“It’s like a pathogen invasion,” said Joseph Jez, PhD, associate professor of biology in Arts & Sciences at Washington University, “but Rhizobium is not a pathogen, it’s a beneficial organism. “
Does it curl or lie flat?
Scientists working on the genetics of nodule formation in the mid-1980s and early ’90s, identified NodD, a master on-switch for nod genes, and NolR, a master off- switch that acts even more broadly, turning off the nod genes, NodD, and other genes needed for life as a symbiont.
“The bacteria has the ability to turn on a bunch of genes for nodulation and the symbiosis, but it needs to keep them turned off as long as it is free-living,” Jez said. “And that’s the role of NolR.”
“It’s like driving a car,” said Soon Goon Lee, PhD, postdoctoral research associate in the Jez lab. “NodD is the gas pedal and NolR is the brake. But we didn’t know how NolR worked until we solved its structure and could understand how it interacted with DNA.”
The job is to figure out how the long, thread-like protein molecule folds on itself to form a snarl of helices and ribbons, and then how the folded molecule fits into and binds with the DNA.
Unfortunately, protein folding is a notoriously hard problem, one as yet beyond the reach of computer calculations. So most protein structures are still solved by the time-intensive process of crystallizing the protein and then barraging the crystal with X-rays to locate the atoms within it.
In 2005, Hari R. Krishnan, PhD, a U.S. Department of Agriculture scientist at the University of Missouri-Columbia, told Jez that he had a NolR clone, or population of cells that all made the NolR protein. Would Jez be interested in trying to crystallize NolR so that its structure could be solved, Krishnan asked.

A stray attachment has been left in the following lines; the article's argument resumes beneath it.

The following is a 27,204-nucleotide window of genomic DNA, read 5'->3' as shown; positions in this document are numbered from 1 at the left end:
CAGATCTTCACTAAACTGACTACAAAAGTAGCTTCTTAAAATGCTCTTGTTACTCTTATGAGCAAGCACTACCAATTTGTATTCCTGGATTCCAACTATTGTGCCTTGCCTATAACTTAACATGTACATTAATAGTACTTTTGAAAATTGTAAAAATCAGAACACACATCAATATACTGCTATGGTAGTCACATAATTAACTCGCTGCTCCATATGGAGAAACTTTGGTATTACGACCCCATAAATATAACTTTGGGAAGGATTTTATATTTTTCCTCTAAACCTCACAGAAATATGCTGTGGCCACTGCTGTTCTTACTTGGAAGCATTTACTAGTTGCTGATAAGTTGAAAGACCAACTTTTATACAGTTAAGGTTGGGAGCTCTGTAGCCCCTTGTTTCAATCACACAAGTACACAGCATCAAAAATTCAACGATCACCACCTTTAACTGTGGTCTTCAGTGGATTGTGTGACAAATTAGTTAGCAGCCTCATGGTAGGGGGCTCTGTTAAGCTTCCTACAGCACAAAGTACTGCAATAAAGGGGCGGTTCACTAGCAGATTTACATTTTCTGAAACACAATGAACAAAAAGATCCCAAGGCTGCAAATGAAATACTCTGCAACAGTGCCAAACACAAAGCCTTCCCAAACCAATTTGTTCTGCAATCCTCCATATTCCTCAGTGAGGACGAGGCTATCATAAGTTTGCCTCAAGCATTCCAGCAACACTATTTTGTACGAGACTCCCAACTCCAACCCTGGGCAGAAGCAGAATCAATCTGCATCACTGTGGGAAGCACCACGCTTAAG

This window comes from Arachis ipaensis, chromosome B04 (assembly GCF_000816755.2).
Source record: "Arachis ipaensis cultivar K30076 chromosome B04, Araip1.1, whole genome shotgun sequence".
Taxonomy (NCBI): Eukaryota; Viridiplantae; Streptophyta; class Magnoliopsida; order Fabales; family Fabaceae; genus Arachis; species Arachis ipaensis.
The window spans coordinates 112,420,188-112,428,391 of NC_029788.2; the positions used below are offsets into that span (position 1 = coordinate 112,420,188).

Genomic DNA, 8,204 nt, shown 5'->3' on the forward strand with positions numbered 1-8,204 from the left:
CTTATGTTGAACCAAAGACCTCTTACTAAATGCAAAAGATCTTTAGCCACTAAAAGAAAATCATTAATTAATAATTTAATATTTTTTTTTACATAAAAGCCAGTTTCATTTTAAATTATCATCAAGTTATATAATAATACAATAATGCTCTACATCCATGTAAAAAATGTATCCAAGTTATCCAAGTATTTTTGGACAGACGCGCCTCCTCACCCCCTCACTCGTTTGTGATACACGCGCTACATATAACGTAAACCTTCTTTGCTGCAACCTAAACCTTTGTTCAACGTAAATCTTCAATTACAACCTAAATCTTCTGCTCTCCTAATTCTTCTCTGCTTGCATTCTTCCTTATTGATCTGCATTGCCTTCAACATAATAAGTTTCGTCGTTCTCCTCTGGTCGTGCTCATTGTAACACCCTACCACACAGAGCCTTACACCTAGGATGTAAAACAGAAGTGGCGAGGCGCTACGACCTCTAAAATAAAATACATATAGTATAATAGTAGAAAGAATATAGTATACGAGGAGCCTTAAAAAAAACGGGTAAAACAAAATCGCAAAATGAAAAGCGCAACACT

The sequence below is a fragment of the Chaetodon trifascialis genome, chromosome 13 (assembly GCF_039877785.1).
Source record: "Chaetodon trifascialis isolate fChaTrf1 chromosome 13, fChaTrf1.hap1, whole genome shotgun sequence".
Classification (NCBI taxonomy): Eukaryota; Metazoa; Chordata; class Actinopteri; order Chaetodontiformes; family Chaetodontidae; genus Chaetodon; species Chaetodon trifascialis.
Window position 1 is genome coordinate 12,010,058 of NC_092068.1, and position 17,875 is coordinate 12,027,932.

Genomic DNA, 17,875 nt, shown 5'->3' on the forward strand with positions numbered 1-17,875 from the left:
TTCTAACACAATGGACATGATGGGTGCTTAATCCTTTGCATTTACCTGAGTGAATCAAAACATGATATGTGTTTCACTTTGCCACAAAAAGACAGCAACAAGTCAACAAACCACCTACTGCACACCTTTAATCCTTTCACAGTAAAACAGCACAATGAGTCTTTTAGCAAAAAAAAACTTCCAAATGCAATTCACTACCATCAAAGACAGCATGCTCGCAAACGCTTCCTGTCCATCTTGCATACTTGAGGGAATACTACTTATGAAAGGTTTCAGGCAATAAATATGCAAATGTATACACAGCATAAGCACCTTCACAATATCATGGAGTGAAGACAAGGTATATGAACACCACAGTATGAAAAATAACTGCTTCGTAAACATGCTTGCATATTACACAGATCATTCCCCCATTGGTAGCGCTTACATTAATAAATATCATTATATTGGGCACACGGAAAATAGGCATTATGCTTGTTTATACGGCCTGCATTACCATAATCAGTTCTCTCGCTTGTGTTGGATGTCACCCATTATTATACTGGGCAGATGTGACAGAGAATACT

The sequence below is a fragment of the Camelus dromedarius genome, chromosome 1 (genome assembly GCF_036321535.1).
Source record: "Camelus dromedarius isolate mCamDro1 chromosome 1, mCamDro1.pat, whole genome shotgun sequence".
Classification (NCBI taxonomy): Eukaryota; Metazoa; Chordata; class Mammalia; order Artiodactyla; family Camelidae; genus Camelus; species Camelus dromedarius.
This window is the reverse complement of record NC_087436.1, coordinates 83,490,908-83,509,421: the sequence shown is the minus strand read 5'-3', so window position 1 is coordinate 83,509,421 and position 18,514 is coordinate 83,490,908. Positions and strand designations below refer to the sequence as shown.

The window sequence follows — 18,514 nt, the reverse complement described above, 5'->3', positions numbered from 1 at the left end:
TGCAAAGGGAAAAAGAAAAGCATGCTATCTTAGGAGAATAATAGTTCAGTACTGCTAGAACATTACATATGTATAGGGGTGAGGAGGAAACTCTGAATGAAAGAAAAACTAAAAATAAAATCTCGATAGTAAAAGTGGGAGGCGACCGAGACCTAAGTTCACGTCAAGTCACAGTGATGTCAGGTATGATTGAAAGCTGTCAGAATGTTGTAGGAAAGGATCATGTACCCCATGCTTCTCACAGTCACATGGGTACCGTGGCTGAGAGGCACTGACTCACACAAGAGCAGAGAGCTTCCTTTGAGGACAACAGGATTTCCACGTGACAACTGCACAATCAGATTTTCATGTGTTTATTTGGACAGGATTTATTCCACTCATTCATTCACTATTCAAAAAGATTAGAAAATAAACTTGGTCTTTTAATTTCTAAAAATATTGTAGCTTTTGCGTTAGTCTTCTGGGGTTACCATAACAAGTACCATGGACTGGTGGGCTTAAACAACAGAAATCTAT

Jez happily accepted, and, as time permitted, he or another member of the lab would put NolR through a crystallization screen, depositing drops of the protein into little wells filled with different solutions, searching for conditions that would cause the protein to crystallize.
At first, NolR was uncooperative. If they got crystals, the crystals fell apart when they were manipulated or they produced diffraction patterns that couldn’t be interpreted.
In his turn, Lee picked up the project. He decided to start at the beginning again, picking a DNA sequence NolR bound, ordering that snip of DNA, and then trying to crystal a mixture of the protein and DNA together.
This should have been harder than crystallizing the protein alone, but to his surprise it turned out to be easier. The low-resolution data Lee got for the protein/DNA complex made it easier for the scientists to interpret the high-resolution data from the protein alone.
The protein turned out to have what is called a helix-turn-helix motif commonly found in proteins that bind DNA. The DNA double helix has a major groove and minor groove that run down the double helix like the threads of a screw. Many proteins that bind to DNA do so through the wider major groove.
“The major groove is the one that’s open, and you can fit a protein helix into that groove,” Jez said. “So nature uses this helix-turn-helix domain as a way of positioning helices into the major grooves. The protein is a dimer, so it has two helices that are spaced perfectly to put one into each of two consecutive major grooves.”
To act as a master switch, NolR has to be able to recognize and bind to many different genes. It’s able to do that because each of the genes carries the same sequence of nucleotides, called a consensus sequence, somewhere along its length. In this case, there are two such sequences in consecutive major grooves in all the genes NolR binds.
The scientists are pleased with their progress but it has only made them more eager to crystallize the other protein: the on-switch, NodD. After all, it’s hard to drive a car when you only have a brake but no accelerator.